After years of playing music in Chico, Lisa Valentine releases debut recording
Just after graduating high school, Lisa Valentine left her Corning home for Los Angeles to chase the dream, like so many others have, of being a famous musician. She’d been singing since childhood and writing songs since she first learned a few chords in a freshman guitar class, and believed her big break was imminent.
It didn’t quite happen that way.
“I was so naïve,” she said with a short laugh over an early afternoon cocktail at Duffy’s Tavern (where she also works as a bartender). “I thought I had the drive and was really inspired to write songs when I got there, but the culture shock was a bit much. I got scared and intimidated; I didn’t have the guts to put myself out there and get into places to play, and had no idea how to promote myself.”
Instead of finding stardom, she ended up in a boring job as a secretary in Orange County, starved a little, and was lucky to have family to stay with to keep her on track, she said. After a year, she returned home.
“I just hadn’t found myself yet, or grown into my own as a singer and songwriter,” she said.
Hearing Valentine belt out her soul-tinged, someone-done-me-wrong songs in her big, bluesy voice today, it’s hard to imagine she was ever a woman flagged with the self-doubt that she said continued to persist until the last few years.
Valentine started hitting full stride last summer, when a last-minute submission of her song “Mrs. Parker”—an ode to the 1920s firebrand, Dorothy Parker—led to her winning top honors at community radio station KZFR’s Celebration of the Song contest. She also recently received a CAMMIE for Best Female Singer and successfully crowd-funded $3,000 via Indiegogo.com to record her debut EP, Secret Lover.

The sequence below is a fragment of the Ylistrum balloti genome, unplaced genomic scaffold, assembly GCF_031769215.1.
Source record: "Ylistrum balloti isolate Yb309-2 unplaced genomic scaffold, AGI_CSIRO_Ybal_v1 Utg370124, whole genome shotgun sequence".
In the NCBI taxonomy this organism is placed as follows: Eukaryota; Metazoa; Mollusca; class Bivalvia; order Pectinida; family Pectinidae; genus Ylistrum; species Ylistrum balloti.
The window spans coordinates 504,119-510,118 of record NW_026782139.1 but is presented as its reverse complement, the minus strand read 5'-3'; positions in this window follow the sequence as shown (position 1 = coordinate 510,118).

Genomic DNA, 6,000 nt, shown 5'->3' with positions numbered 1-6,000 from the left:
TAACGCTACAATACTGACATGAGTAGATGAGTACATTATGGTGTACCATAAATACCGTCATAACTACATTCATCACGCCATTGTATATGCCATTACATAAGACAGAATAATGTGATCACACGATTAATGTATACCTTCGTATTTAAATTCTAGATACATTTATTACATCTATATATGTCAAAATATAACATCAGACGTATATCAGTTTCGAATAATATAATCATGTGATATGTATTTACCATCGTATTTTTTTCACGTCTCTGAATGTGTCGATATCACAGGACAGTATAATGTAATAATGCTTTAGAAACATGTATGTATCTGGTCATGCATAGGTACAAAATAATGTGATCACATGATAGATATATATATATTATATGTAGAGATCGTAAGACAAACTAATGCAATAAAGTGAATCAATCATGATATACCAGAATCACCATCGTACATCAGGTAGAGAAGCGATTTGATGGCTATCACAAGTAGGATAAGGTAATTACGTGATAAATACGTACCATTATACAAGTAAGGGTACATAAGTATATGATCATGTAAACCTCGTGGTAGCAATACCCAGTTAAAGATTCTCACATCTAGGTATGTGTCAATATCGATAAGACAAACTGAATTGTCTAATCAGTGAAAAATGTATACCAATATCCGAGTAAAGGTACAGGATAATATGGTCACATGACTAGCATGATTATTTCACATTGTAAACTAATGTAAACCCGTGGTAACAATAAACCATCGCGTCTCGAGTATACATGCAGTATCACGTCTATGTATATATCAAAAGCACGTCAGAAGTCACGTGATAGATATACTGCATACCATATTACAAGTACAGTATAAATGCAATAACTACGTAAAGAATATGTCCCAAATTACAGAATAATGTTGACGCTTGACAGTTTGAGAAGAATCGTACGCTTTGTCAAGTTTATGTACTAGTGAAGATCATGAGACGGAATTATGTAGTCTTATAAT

Valentine sometimes performs alone with her guitar or backed by keys, a bass player or, as she said, “whoever she’s able to get together at the time.” She also plays at the semi-regular Duffy’s Sirens showcases with fellow musical drink-slingers Aubrey Debauchery and Katrina Rodriguez.
Valentine’s love of soul is apparent in her songs and live performances, a passion she said was ingrained into her while growing up with her grandma’s record collection.
“I grew up with a lot of Patsy Cline and Willie Nelson, which you can’t really avoid growing up in Corning,” she said. But she also played “a lot of old Motown, blues and soul, which I’ve always been really drawn to.”
Otis Redding, Roberta Flack and Ray Charles make the short list of her favorites, as does Gladys Knight. “She was one of my first idols,” she said of Knight. “I really want to see her someday, which I should do sooner than later. I still cover ‘Midnight Train to Georgia.’”
To best indulge this influence, Valentine spent the Indiegogo money wisely, recruiting horns, keys and a full band to record the album at Origami Lounge. Studio owner Scott Barwick engineered, while local jazz-guitarist/engineer Dave Elke helped oversee and organize the project, doing additional tracking at his home studio. It was then mastered at Sage Audio in Nashville, Tenn.
“It’s definitely the most professional, legit recording I’ve ever done.” Valentine said of the final product. “It’s pretty polished, and I’m proud of what we accomplished and grateful to everyone involved.”
Valentine said nothing is set in stone yet, but she hopes to take her songs on a two-week tour this July: “It’s something I’ve always wanted to do, and with the album I feel like I finally have something substantial to take with me.”